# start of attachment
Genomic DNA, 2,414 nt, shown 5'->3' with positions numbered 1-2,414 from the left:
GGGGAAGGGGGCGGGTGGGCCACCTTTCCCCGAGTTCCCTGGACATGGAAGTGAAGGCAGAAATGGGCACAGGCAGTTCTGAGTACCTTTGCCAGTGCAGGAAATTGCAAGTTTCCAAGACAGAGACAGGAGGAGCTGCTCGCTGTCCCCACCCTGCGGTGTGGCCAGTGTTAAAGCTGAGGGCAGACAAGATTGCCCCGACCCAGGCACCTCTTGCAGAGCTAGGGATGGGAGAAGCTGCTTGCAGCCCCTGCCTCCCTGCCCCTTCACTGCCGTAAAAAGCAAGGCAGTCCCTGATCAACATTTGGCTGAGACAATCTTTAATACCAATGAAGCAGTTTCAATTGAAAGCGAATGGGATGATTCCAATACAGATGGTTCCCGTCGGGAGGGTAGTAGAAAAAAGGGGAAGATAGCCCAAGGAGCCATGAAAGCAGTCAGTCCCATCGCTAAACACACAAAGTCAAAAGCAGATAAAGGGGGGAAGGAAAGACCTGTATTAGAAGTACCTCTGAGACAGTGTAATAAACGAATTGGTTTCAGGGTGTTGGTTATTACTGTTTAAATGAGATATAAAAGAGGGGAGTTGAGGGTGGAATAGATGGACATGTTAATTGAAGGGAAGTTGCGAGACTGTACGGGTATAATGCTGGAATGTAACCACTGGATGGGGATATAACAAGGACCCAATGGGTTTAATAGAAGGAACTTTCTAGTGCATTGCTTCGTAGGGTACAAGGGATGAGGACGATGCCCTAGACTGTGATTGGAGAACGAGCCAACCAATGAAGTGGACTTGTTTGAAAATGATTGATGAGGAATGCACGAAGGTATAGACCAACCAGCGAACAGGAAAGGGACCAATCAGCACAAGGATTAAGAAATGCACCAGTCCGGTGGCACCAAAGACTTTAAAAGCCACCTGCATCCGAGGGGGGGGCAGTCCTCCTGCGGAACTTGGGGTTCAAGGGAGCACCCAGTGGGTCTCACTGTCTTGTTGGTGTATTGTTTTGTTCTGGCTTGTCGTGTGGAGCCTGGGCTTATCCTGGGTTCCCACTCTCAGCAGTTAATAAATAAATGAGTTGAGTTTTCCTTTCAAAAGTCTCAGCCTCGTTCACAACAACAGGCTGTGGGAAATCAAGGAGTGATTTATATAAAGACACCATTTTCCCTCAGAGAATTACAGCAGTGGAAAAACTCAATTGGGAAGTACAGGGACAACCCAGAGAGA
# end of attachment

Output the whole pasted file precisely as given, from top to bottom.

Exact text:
Genomic DNA, 2,414 nt, shown 5'->3' with positions numbered 1-2,414 from the left:
GGGGAAGGGGGCGGGTGGGCCACCTTTCCCCGAGTTCCCTGGACATGGAAGTGAAGGCAGAAATGGGCACAGGCAGTTCTGAGTACCTTTGCCAGTGCAGGAAATTGCAAGTTTCCAAGACAGAGACAGGAGGAGCTGCTCGCTGTCCCCACCCTGCGGTGTGGCCAGTGTTAAAGCTGAGGGCAGACAAGATTGCCCCGACCCAGGCACCTCTTGCAGAGCTAGGGATGGGAGAAGCTGCTTGCAGCCCCTGCCTCCCTGCCCCTTCACTGCCGTAAAAAGCAAGGCAGTCCCTGATCAACATTTGGCTGAGACAATCTTTAATACCAATGAAGCAGTTTCAATTGAAAGCGAATGGGATGATTCCAATACAGATGGTTCCCGTCGGGAGGGTAGTAGAAAAAAGGGGAAGATAGCCCAAGGAGCCATGAAAGCAGTCAGTCCCATCGCTAAACACACAAAGTCAAAAGCAGATAAAGGGGGGAAGGAAAGACCTGTATTAGAAGTACCTCTGAGACAGTGTAATAAACGAATTGGTTTCAGGGTGTTGGTTATTACTGTTTAAATGAGATATAAAAGAGGGGAGTTGAGGGTGGAATAGATGGACATGTTAATTGAAGGGAAGTTGCGAGACTGTACGGGTATAATGCTGGAATGTAACCACTGGATGGGGATATAACAAGGACCCAATGGGTTTAATAGAAGGAACTTTCTAGTGCATTGCTTCGTAGGGTACAAGGGATGAGGACGATGCCCTAGACTGTGATTGGAGAACGAGCCAACCAATGAAGTGGACTTGTTTGAAAATGATTGATGAGGAATGCACGAAGGTATAGACCAACCAGCGAACAGGAAAGGGACCAATCAGCACAAGGATTAAGAAATGCACCAGTCCGGTGGCACCAAAGACTTTAAAAGCCACCTGCATCCGAGGGGGGGGCAGTCCTCCTGCGGAACTTGGGGTTCAAGGGAGCACCCAGTGGGTCTCACTGTCTTGTTGGTGTATTGTTTTGTTCTGGCTTGTCGTGTGGAGCCTGGGCTTATCCTGGGTTCCCACTCTCAGCAGTTAATAAATAAATGAGTTGAGTTTTCCTTTCAAAAGTCTCAGCCTCGTTCACAACAACAGGCTGTGGGAAATCAAGGAGTGATTTATATAAAGACACCATTTTCCCTCAGAGAATTACAGCAGTGGAAAAACTCAATTGGGAAGTACAGGGACAACCCAGAGAGA